ANALYSIS: Who could be in the next Israeli Government?

ANALYSIS: Who could be in the next Israeli Government?

Israeli Prime Minister Benjamin Netanyahu.
Israeli Prime Minister Benjamin Netanyahu.
Benjamin Netanyahu consults his cabinet.
Benjamin Netanyahu consults his now former cabinet.

By Toby Greene, The Director of Research at BICOM (Britain Israel Communications & Research Centre) ????????

Netanyahu has said he is seeking a stronger mandate and more manageable coalition. He will be banking on current polling, suggesting Likud will grow to over 20 seats, with a sharp drop for Yair Lapid’s Yesh Atid. He can them hope to build an alliance with Naftali Bennett’s Jewish Home, which is predicted to grow, and Avigdor Lieberman’s Israel Beitenu, bringing in other factions to make up numbers.

Another Netanyahu led government looks most likely right now, but this is no sure thing. The polls will surely shift by March, and Israeli elections frequently defy predictions. Netanyahu is still seen as the most appropriate candidate for Prime Minister, and he will campaign on his own personal credentials. But after six years in office there is fatigue, and voters may blame him for causing new elections. The summer conflict and recent terrorism may also have dented Netanyahu’s image as a guarantor of security.

Parties to Netanyahu’s left, including Labour led by Isaac Herzog and Yesh Atid, currently look off the pace, but centre-left parties could join forces. Meanwhile, Naftali Bennett, surging in the polls, could threaten Netanyahu’s mantle leader of the Israeli right.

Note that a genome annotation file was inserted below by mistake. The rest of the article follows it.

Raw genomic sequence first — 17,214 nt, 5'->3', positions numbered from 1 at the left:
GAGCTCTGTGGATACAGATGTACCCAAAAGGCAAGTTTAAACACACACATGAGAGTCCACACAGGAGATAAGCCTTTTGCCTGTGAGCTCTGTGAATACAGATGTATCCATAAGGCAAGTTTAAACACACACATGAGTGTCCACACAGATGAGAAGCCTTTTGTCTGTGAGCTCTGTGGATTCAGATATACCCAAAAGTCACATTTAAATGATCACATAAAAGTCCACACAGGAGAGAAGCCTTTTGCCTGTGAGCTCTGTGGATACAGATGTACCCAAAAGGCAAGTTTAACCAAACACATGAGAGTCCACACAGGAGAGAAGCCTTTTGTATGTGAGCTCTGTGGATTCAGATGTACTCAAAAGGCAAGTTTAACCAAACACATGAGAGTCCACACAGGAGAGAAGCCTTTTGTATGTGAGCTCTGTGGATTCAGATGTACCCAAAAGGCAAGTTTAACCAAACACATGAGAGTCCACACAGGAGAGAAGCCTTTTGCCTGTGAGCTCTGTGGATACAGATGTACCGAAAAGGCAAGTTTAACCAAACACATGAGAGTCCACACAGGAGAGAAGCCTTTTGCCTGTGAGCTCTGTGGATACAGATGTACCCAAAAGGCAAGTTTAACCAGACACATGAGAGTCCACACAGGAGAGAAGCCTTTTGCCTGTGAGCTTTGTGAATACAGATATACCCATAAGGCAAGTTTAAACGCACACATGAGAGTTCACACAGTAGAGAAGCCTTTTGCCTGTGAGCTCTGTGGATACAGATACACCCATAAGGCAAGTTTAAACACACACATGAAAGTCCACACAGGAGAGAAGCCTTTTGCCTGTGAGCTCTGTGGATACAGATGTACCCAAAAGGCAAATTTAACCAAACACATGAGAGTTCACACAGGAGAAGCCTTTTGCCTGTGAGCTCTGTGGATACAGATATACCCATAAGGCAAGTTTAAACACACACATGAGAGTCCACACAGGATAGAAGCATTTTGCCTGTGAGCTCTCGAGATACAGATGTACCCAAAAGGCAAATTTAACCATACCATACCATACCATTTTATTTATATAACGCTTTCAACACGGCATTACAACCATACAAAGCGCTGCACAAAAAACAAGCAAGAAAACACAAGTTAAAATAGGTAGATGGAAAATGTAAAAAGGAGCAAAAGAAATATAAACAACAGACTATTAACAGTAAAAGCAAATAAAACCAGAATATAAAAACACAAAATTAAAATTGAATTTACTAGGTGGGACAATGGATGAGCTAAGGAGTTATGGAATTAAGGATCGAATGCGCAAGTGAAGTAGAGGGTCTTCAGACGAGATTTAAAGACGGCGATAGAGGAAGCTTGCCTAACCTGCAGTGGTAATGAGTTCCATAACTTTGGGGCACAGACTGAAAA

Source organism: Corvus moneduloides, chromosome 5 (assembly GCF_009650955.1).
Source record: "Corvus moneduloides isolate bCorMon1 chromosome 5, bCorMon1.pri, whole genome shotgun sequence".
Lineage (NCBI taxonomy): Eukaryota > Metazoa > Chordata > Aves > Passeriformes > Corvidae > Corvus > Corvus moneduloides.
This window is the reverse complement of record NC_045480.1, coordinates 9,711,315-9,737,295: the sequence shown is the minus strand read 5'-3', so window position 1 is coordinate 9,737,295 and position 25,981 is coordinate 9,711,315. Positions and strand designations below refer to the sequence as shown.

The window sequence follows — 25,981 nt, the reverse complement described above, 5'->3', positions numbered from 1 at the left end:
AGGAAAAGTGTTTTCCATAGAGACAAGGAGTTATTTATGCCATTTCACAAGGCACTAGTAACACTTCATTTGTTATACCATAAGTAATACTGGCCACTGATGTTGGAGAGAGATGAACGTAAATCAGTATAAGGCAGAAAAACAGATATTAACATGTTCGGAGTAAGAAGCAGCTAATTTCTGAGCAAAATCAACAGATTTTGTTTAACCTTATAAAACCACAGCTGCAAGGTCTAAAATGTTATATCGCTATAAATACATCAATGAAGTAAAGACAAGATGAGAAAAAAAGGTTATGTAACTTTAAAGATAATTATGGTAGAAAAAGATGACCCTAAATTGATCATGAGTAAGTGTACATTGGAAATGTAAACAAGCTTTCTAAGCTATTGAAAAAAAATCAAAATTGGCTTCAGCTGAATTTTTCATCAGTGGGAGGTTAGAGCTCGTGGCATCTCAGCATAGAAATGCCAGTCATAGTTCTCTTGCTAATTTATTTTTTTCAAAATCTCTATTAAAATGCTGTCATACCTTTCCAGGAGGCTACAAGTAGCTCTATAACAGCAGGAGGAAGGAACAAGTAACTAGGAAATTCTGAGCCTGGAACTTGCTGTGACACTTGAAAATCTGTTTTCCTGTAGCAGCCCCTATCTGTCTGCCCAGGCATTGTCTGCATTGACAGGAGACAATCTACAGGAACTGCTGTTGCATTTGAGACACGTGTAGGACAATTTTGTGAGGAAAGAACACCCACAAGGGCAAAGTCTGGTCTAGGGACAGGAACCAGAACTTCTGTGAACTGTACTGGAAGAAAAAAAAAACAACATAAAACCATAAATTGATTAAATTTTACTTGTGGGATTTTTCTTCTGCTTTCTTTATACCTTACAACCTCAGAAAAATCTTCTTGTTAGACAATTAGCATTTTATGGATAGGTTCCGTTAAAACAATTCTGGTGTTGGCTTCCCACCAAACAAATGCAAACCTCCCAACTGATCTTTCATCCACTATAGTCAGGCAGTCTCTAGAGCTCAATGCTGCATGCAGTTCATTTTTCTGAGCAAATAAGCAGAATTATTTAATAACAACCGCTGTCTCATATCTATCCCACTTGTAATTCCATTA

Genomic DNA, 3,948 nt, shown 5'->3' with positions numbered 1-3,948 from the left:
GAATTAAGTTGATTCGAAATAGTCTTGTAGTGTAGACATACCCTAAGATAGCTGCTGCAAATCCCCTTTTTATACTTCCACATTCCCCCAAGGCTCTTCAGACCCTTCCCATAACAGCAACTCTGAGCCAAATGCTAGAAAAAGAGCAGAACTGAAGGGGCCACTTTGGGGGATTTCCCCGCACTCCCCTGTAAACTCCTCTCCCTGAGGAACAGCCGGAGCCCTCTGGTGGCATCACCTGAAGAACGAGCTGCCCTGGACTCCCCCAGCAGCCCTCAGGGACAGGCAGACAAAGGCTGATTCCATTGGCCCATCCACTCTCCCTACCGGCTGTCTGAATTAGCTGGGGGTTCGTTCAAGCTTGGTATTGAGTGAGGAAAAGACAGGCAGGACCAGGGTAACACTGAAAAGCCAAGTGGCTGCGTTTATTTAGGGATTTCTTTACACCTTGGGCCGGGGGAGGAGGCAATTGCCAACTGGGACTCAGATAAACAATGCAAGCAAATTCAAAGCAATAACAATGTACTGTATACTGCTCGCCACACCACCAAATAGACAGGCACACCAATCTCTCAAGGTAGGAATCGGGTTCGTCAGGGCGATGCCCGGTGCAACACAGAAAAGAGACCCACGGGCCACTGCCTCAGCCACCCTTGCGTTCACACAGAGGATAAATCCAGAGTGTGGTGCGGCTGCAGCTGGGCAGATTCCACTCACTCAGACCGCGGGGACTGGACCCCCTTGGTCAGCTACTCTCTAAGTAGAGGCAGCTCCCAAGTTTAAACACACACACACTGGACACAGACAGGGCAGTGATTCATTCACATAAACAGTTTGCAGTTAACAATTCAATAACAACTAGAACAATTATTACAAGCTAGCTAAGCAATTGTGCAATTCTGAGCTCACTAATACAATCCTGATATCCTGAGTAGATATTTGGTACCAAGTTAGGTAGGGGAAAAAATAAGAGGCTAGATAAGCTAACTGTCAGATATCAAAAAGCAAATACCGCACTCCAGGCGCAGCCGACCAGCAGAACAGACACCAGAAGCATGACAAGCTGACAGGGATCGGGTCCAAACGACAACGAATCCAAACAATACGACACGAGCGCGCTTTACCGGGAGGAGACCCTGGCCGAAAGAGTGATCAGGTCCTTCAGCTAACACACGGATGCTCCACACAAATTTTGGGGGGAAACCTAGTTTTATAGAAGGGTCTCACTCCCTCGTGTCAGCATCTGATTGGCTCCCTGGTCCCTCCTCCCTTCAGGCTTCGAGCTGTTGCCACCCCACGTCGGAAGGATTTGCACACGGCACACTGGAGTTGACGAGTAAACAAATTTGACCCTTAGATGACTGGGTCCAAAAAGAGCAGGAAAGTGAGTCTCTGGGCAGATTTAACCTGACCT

Then there are new entrants.

The new party of Moshe Kahlon, the popular former Likud minister, is likely to grab seats in the centre, and other parties will look to bring in ‘star names’ from the security establishment or media to attract votes.
As difficult to predict as the election result, is the coalition building. Unlikely alliances may emerge, as they did in 2013.

A more left-leaning Prime Minister, who would be more conciliatory on the Palestinian issue, would clearly be welcome in European capitals and with the current US administration, whilst the opposite can be said of Bennett.

But whoever forms a government is unlikely to have enough seats to really dominate, making whatever coalition emerges likely to be another fragile beast.

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